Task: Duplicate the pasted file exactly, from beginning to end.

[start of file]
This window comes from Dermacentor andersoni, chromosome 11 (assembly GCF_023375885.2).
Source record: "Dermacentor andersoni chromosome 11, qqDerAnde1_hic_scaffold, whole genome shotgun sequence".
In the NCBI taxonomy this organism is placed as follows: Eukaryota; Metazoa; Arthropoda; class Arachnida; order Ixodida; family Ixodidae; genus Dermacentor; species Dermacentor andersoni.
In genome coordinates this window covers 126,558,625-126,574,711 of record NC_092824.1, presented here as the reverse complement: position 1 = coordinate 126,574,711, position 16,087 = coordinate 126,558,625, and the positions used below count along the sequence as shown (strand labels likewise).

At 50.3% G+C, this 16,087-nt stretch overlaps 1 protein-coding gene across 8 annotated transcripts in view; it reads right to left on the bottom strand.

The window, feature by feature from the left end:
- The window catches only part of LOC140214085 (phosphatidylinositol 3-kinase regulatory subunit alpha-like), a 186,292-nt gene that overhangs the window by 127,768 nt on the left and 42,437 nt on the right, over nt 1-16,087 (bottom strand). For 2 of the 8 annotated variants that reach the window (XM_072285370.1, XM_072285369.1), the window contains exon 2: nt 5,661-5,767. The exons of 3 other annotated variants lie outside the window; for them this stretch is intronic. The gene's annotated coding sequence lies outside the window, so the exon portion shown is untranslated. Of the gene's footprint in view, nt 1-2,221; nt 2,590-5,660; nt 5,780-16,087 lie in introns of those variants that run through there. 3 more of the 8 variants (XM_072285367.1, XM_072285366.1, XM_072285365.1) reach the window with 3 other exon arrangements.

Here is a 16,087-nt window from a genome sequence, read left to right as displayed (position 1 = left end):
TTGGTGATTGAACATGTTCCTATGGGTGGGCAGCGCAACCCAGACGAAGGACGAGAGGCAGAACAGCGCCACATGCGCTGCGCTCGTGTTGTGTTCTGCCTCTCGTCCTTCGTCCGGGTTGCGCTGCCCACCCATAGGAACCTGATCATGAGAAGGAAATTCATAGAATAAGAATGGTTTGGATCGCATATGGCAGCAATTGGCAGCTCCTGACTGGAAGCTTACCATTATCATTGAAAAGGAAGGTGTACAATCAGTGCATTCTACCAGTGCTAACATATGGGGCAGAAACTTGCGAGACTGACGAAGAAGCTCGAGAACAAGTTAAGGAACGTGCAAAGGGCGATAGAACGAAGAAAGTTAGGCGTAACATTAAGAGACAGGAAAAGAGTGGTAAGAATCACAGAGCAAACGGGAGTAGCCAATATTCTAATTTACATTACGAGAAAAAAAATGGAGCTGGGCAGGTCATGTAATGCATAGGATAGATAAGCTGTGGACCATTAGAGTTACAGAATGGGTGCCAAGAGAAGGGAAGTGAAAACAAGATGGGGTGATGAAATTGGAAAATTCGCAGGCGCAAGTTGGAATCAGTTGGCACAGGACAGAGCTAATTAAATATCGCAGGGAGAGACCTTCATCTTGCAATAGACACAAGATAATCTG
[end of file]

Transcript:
This window comes from Dermacentor andersoni, chromosome 11 (assembly GCF_023375885.2).
Source record: "Dermacentor andersoni chromosome 11, qqDerAnde1_hic_scaffold, whole genome shotgun sequence".
In the NCBI taxonomy this organism is placed as follows: Eukaryota; Metazoa; Arthropoda; class Arachnida; order Ixodida; family Ixodidae; genus Dermacentor; species Dermacentor andersoni.
In genome coordinates this window covers 126,558,625-126,574,711 of record NC_092824.1, presented here as the reverse complement: position 1 = coordinate 126,574,711, position 16,087 = coordinate 126,558,625, and the positions used below count along the sequence as shown (strand labels likewise).

At 50.3% G+C, this 16,087-nt stretch overlaps 1 protein-coding gene across 8 annotated transcripts in view; it reads right to left on the bottom strand.

The window, feature by feature from the left end:
- The window catches only part of LOC140214085 (phosphatidylinositol 3-kinase regulatory subunit alpha-like), a 186,292-nt gene that overhangs the window by 127,768 nt on the left and 42,437 nt on the right, over nt 1-16,087 (bottom strand). For 2 of the 8 annotated variants that reach the window (XM_072285370.1, XM_072285369.1), the window contains exon 2: nt 5,661-5,767. The exons of 3 other annotated variants lie outside the window; for them this stretch is intronic. The gene's annotated coding sequence lies outside the window, so the exon portion shown is untranslated. Of the gene's footprint in view, nt 1-2,221; nt 2,590-5,660; nt 5,780-16,087 lie in introns of those variants that run through there. 3 more of the 8 variants (XM_072285367.1, XM_072285366.1, XM_072285365.1) reach the window with 3 other exon arrangements.

Here is a 16,087-nt window from a genome sequence, read left to right as displayed (position 1 = left end):
TTGGTGATTGAACATGTTCCTATGGGTGGGCAGCGCAACCCAGACGAAGGACGAGAGGCAGAACAGCGCCACATGCGCTGCGCTCGTGTTGTGTTCTGCCTCTCGTCCTTCGTCCGGGTTGCGCTGCCCACCCATAGGAACCTGATCATGAGAAGGAAATTCATAGAATAAGAATGGTTTGGATCGCATATGGCAGCAATTGGCAGCTCCTGACTGGAAGCTTACCATTATCATTGAAAAGGAAGGTGTACAATCAGTGCATTCTACCAGTGCTAACATATGGGGCAGAAACTTGCGAGACTGACGAAGAAGCTCGAGAACAAGTTAAGGAACGTGCAAAGGGCGATAGAACGAAGAAAGTTAGGCGTAACATTAAGAGACAGGAAAAGAGTGGTAAGAATCACAGAGCAAACGGGAGTAGCCAATATTCTAATTTACATTACGAGAAAAAAAATGGAGCTGGGCAGGTCATGTAATGCATAGGATAGATAAGCTGTGGACCATTAGAGTTACAGAATGGGTGCCAAGAGAAGGGAAGTGAAAACAAGATGGGGTGATGAAATTGGAAAATTCGCAGGCGCAAGTTGGAATCAGTTGGCACAGGACAGAGCTAATTAAATATCGCAGGGAGAGACCTTCATCTTGCAATAGACACAAGATAATCTG